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So in my lift in my flat the buttons aren't (being in the UK) labelled: G, 1, 2, 3 etc. Nor in the American fashion of: 1,2,3,4 etc.

They're labelled: 0, 1, 2, 3 i.e. they're index from 0

I though to myself: 'Clearly, if you were to write a goToFloor like function to represent moving between floors, you could do so by the index of the element. Easy!'

And then I realised not all languages start their arrays from 0, some start from 1.

How is this decision made? Is it one of efficiency (I doubt it!)? Ease on new programmers (arguably, anyone who makes the mistake once, won't again)?

I can't see any reason a programming language would deviate from a standard, whether it be 0, 1 or any other number. With that in mind, perhaps it would help to know the first language that had the ability to index and then the first language to break whatever convention was set?

I hope this isn't too 'wishy-washy' a question for SO, I'm very eager to hear the history behind indexing.

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closed as off topic by Rudu, Don Roby, chepner, Neil, Graviton Sep 24 '12 at 2:42

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Dijkstra has written a piece on why 0-based indices are the natural way. I'll see if I can quickly google a link. Here it is –  Daniel Fischer Sep 21 '12 at 23:14
This might be a better fit for programmers.stackexchange.com –  Don Roby Sep 21 '12 at 23:20
@DonRoby I don't think so, this is about programming languages, not being a programmer. Check out the faq but let me know if I'm wrong. –  Pureferret Sep 21 '12 at 23:22
@graviton et al, ifthis is off topic here where is it on-topic? And if it's on topic else where, why wasn't this just migrated? –  Pureferret Sep 25 '12 at 14:33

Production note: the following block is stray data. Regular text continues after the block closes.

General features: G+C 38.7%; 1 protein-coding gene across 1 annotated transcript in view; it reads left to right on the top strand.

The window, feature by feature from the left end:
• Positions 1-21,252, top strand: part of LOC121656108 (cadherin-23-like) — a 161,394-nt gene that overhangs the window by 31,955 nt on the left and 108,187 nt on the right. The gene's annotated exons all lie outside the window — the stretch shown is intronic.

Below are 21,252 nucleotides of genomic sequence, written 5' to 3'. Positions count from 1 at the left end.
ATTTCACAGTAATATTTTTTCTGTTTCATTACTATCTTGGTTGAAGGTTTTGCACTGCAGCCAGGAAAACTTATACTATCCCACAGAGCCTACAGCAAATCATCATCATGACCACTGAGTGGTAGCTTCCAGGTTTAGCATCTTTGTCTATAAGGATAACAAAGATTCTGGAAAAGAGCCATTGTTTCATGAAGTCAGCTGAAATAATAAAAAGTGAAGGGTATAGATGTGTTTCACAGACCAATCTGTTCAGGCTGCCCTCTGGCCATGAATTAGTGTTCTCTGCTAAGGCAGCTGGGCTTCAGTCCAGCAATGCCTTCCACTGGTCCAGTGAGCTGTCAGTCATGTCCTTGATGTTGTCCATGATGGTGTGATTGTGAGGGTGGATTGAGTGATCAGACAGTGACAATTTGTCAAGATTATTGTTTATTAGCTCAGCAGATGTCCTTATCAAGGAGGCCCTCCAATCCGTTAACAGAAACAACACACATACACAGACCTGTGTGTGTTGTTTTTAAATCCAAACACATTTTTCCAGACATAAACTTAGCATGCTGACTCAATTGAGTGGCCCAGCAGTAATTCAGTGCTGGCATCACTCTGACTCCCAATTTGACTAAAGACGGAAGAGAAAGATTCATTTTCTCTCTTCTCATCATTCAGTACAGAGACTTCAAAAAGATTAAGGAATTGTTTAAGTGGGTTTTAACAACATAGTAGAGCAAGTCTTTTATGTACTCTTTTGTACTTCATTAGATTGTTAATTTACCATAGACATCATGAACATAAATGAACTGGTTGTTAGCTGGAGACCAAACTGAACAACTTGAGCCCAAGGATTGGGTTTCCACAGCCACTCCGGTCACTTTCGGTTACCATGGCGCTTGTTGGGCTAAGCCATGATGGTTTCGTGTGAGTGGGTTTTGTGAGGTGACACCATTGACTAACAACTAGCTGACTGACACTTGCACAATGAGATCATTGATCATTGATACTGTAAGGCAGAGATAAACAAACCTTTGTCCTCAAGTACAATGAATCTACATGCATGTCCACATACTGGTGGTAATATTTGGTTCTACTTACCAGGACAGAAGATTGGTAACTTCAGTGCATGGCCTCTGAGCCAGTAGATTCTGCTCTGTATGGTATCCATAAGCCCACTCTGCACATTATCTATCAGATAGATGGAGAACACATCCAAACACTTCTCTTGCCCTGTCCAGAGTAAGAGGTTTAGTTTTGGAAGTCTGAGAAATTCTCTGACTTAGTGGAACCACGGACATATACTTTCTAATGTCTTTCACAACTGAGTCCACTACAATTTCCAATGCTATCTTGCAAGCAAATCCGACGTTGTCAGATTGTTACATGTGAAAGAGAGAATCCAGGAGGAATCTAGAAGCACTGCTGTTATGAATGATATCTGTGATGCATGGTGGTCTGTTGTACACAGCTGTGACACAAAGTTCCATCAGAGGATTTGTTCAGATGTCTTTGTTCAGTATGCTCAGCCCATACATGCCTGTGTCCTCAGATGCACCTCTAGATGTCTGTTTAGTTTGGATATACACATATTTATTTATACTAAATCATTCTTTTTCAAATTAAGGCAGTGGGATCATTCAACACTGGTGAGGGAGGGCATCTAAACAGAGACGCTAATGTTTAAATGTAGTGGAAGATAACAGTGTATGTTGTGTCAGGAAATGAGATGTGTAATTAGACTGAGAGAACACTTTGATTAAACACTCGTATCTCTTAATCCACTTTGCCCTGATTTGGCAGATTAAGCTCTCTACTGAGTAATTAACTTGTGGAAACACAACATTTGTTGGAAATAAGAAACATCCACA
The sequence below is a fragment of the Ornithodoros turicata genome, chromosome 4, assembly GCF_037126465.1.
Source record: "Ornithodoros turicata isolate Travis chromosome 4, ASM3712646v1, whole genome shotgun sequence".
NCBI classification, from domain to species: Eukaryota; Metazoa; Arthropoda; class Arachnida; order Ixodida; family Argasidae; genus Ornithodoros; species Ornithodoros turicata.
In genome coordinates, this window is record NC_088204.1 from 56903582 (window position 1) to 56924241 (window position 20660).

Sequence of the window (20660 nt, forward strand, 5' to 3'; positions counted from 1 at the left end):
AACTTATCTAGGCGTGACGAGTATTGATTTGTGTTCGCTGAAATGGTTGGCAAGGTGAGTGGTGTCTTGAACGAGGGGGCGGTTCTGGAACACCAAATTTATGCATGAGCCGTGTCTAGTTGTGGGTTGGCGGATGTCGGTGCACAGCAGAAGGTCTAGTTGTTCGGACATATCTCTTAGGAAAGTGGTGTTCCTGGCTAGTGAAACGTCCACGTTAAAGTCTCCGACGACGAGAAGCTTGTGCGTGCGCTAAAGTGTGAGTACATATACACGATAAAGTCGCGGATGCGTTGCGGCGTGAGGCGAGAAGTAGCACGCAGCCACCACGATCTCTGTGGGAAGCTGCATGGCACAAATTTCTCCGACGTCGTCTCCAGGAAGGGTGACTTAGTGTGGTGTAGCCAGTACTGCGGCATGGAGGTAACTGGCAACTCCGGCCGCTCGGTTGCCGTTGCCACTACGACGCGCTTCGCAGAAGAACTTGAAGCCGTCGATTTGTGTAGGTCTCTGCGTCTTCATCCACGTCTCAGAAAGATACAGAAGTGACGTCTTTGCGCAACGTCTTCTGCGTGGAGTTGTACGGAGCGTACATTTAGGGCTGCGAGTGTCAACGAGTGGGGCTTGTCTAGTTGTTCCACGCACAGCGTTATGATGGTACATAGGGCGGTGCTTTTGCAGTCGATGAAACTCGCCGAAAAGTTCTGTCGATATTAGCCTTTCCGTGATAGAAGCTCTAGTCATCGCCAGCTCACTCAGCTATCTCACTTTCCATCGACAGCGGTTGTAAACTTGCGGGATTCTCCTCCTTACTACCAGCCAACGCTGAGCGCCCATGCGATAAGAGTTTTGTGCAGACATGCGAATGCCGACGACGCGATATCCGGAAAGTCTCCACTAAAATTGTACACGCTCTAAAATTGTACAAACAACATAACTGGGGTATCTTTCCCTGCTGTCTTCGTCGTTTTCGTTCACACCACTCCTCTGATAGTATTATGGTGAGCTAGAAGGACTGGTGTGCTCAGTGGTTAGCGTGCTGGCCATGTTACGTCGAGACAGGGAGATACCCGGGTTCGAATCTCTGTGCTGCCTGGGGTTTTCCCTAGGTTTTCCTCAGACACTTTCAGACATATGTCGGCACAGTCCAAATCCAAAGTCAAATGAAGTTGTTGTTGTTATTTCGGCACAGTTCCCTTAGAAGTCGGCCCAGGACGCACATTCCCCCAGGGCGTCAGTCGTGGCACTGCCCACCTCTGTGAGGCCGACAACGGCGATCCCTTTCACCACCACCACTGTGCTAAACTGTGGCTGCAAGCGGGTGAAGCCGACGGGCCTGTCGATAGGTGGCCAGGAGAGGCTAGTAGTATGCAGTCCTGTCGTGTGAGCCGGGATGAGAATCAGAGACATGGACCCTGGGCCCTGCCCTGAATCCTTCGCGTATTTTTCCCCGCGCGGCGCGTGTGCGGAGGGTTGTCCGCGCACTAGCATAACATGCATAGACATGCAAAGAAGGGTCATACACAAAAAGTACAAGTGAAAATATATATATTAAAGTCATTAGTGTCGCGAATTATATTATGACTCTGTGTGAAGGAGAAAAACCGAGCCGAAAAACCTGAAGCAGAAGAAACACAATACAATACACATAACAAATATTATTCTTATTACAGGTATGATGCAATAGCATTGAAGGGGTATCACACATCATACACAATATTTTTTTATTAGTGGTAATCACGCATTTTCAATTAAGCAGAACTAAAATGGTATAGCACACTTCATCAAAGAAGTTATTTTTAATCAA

2 Answers 2

up vote 2 down vote accepted

When the first programming languages were designed it used to start at 0 because an array maps to memory positions. The array mapped to a memory position and the number was used as an offset to retrieve the adjacent values. According to this, the number should be seen as the distance from the start, not as the order in the array.

From a mathematical point of view it makes sense, because it helps to implement algorithms more naturally.

However 0 is not appealing to humans, because we start counting at 1. It's counter intuitive and this is why some languages decided to "fake" the start arrays at 1. (Note that some of them like VB allows you to choose between 0 and 1 based arrays.)

Interesting information on this topic could be found in this famous Dijkstra article:

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The first "language" would have been assembler. There an array is simply the memory address of the first element. To access one element in the array, an offset is added. So if the array is at position t0, then t0+0 is the first element, t0+1 is the second element etc. This leads to indexes starting at 0. Later, higher level languages added a better nicer syntax, but the indexes stayed the same way.

Sometimes however, exceptions were made. In Pascal for example, a String is an array of bytes. However the first byte of the array/string stores the length of the string, so that the first letter is stored at index 1. However index 0 still exists and can be used to get said length.

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